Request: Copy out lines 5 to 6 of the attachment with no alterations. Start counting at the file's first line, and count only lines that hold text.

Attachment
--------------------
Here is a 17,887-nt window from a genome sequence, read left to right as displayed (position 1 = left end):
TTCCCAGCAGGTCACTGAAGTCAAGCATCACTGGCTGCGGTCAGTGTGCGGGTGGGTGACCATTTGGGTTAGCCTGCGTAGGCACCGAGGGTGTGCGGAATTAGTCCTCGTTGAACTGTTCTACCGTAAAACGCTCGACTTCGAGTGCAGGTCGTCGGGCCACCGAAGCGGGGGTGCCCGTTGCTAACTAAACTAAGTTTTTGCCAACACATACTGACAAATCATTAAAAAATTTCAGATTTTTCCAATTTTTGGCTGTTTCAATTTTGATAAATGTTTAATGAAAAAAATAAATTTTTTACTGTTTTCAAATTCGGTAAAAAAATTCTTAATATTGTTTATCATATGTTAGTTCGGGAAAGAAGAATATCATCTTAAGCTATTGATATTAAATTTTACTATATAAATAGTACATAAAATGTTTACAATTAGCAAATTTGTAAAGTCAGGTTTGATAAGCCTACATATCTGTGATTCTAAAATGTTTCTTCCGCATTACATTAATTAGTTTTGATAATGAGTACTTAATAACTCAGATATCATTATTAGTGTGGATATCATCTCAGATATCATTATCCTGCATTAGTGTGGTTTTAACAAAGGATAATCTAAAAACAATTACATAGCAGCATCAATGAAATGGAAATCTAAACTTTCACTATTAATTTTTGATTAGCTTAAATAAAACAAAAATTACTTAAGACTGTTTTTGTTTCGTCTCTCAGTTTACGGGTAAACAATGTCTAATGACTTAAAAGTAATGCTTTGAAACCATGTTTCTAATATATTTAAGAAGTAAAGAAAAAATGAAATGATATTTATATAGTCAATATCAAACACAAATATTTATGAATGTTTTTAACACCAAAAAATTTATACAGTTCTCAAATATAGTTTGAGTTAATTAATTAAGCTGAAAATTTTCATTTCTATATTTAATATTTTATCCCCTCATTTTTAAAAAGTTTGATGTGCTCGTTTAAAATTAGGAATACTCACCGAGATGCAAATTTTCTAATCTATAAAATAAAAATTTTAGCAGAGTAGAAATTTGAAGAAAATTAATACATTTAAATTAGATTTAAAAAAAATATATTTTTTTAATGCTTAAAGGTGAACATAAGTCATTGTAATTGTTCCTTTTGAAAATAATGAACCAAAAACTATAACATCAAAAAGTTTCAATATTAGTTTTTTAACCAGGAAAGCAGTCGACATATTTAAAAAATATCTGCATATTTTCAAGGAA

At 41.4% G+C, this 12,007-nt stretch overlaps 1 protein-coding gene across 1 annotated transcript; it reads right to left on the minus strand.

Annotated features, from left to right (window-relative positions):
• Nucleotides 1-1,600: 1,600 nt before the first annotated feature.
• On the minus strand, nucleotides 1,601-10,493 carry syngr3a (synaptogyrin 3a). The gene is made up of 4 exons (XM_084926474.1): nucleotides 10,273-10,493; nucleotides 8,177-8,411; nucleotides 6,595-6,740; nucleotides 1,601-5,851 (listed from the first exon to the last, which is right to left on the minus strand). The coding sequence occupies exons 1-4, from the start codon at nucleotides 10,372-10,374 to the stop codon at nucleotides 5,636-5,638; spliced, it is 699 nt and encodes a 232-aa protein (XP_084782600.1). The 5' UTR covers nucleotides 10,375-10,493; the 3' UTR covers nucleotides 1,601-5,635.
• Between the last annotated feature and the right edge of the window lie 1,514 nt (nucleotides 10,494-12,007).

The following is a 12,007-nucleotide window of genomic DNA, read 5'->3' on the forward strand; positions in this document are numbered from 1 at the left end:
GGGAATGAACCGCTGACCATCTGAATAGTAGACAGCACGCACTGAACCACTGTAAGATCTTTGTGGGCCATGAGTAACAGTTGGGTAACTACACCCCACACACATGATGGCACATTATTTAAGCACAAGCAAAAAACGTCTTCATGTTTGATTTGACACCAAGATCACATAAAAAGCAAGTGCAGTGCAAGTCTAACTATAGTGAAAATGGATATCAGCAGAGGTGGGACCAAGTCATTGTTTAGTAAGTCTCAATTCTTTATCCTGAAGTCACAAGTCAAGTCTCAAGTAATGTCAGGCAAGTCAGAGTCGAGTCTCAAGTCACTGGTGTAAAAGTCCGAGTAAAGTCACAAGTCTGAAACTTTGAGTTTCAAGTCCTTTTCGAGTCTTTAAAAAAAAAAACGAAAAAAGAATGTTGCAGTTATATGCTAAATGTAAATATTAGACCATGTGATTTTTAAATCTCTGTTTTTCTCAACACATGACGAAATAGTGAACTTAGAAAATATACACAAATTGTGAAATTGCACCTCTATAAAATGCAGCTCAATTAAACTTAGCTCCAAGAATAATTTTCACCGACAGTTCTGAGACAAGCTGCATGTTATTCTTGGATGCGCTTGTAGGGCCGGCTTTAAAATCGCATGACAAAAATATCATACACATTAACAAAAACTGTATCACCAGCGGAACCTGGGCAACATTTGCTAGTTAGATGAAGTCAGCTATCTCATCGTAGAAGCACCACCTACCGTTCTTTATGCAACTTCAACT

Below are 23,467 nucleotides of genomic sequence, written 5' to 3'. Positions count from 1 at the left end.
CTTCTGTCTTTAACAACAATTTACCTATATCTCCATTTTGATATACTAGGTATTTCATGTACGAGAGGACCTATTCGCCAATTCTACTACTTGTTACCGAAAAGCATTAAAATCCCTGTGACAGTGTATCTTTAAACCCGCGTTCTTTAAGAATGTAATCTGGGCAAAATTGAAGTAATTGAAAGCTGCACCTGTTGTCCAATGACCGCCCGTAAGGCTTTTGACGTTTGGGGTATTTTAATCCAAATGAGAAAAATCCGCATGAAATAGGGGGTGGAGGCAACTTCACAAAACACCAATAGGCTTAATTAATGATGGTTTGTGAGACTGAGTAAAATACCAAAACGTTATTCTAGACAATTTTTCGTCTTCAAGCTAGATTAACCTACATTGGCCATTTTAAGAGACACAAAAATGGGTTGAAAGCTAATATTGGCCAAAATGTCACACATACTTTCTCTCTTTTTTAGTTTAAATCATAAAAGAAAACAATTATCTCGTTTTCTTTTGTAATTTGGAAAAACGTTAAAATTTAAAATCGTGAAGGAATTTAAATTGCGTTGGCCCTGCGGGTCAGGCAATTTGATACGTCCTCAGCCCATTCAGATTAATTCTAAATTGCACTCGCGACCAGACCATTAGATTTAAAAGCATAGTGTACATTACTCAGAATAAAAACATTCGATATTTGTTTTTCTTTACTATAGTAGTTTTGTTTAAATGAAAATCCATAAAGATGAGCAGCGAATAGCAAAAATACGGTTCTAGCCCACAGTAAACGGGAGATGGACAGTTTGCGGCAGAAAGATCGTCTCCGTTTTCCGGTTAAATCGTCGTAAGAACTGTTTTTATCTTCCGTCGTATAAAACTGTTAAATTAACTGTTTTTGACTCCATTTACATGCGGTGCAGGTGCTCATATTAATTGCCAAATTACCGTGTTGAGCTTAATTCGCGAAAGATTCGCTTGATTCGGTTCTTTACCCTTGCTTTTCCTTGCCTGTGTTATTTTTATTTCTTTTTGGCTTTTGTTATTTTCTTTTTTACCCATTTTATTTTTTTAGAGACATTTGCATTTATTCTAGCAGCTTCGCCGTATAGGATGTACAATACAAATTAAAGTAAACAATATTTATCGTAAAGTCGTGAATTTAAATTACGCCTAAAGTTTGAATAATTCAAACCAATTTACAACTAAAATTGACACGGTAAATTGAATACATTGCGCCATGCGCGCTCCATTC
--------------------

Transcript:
• Nucleotides 1-1,600: 1,600 nt before the first annotated feature.
• On the minus strand, nucleotides 1,601-10,493 carry syngr3a (synaptogyrin 3a). The gene is made up of 4 exons (XM_084926474.1): nucleotides 10,273-10,493; nucleotides 8,177-8,411; nucleotides 6,595-6,740; nucleotides 1,601-5,851 (listed from the first exon to the last, which is right to left on the minus strand). The coding sequence occupies exons 1-4, from the start codon at nucleotides 10,372-10,374 to the stop codon at nucleotides 5,636-5,638; spliced, it is 699 nt and encodes a 232-aa protein (XP_084782600.1). The 5' UTR covers nucleotides 10,375-10,493; the 3' UTR covers nucleotides 1,601-5,635.